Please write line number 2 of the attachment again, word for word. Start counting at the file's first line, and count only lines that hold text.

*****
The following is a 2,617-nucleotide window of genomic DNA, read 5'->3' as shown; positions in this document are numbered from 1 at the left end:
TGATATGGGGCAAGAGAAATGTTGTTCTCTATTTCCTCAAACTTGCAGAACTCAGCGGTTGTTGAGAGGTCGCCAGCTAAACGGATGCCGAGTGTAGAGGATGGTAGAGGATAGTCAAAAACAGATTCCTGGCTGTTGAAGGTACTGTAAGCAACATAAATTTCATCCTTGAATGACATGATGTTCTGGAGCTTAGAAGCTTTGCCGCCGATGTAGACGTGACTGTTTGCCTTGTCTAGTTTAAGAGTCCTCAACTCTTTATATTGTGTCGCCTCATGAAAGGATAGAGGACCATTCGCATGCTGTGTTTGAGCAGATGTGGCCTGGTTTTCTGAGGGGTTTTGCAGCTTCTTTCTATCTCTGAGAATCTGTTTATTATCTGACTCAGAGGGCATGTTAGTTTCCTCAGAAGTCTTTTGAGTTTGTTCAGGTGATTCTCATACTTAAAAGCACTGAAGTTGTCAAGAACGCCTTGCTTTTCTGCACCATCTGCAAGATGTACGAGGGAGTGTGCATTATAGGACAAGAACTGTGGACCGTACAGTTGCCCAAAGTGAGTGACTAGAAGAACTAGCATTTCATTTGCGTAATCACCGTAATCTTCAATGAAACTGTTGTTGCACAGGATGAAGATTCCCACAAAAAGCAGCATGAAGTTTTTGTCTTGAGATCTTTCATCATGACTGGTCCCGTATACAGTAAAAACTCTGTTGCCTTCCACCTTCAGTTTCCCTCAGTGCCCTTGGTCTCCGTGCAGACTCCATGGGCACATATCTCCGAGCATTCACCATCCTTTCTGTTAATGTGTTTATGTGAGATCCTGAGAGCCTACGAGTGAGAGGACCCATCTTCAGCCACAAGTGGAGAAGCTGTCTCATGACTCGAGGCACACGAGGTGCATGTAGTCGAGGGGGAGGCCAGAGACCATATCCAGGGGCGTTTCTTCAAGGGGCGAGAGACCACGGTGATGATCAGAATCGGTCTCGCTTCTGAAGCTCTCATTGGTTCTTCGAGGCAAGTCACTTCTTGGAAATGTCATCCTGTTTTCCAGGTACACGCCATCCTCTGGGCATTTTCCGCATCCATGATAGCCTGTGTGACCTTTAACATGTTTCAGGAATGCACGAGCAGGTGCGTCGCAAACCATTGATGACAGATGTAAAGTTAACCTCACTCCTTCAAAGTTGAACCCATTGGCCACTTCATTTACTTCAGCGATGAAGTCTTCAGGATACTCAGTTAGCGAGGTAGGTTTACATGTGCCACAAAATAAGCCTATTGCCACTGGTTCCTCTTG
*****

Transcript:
TGATATGGGGCAAGAGAAATGTTGTTCTCTATTTCCTCAAACTTGCAGAACTCAGCGGTTGTTGAGAGGTCGCCAGCTAAACGGATGCCGAGTGTAGAGGATGGTAGAGGATAGTCAAAAACAGATTCCTGGCTGTTGAAGGTACTGTAAGCAACATAAATTTCATCCTTGAATGACATGATGTTCTGGAGCTTAGAAGCTTTGCCGCCGATGTAGACGTGACTGTTTGCCTTGTCTAGTTTAAGAGTCCTCAACTCTTTATATTGTGTCGCCTCATGAAAGGATAGAGGACCATTCGCATGCTGTGTTTGAGCAGATGTGGCCTGGTTTTCTGAGGGGTTTTGCAGCTTCTTTCTATCTCTGAGAATCTGTTTATTATCTGACTCAGAGGGCATGTTAGTTTCCTCAGAAGTCTTTTGAGTTTGTTCAGGTGATTCTCATACTTAAAAGCACTGAAGTTGTCAAGAACGCCTTGCTTTTCTGCACCATCTGCAAGATGTACGAGGGAGTGTGCATTATAGGACAAGAACTGTGGACCGTACAGTTGCCCAAAGTGAGTGACTAGAAGAACTAGCATTTCATTTGCGTAATCACCGTAATCTTCAATGAAACTGTTGTTGCACAGGATGAAGATTCCCACAAAAAGCAGCATGAAGTTTTTGTCTTGAGATCTTTCATCATGACTGGTCCCGTATACAGTAAAAACTCTGTTGCCTTCCACCTTCAGTTTCCCTCAGTGCCCTTGGTCTCCGTGCAGACTCCATGGGCACATATCTCCGAGCATTCACCATCCTTTCTGTTAATGTGTTTATGTGAGATCCTGAGAGCCTACGAGTGAGAGGACCCATCTTCAGCCACAAGTGGAGAAGCTGTCTCATGACTCGAGGCACACGAGGTGCATGTAGTCGAGGGGGAGGCCAGAGACCATATCCAGGGGCGTTTCTTCAAGGGGCGAGAGACCACGGTGATGATCAGAATCGGTCTCGCTTCTGAAGCTCTCATTGGTTCTTCGAGGCAAGTCACTTCTTGGAAATGTCATCCTGTTTTCCAGGTACACGCCATCCTCTGGGCATTTTCCGCATCCATGATAGCCTGTGTGACCTTTAACATGTTTCAGGAATGCACGAGCAGGTGCGTCGCAAACCATTGATGACAGATGTAAAGTTAACCTCACTCCTTCAAAGTTGAACCCATTGGCCACTTCATTTACTTCAGCGATGAAGTCTTCAGGATACTCAGTTAGCGAGGTAGGTTTACATGTGCCACAAAATAAGCCTATTGCCACTGGTTCCTCTTG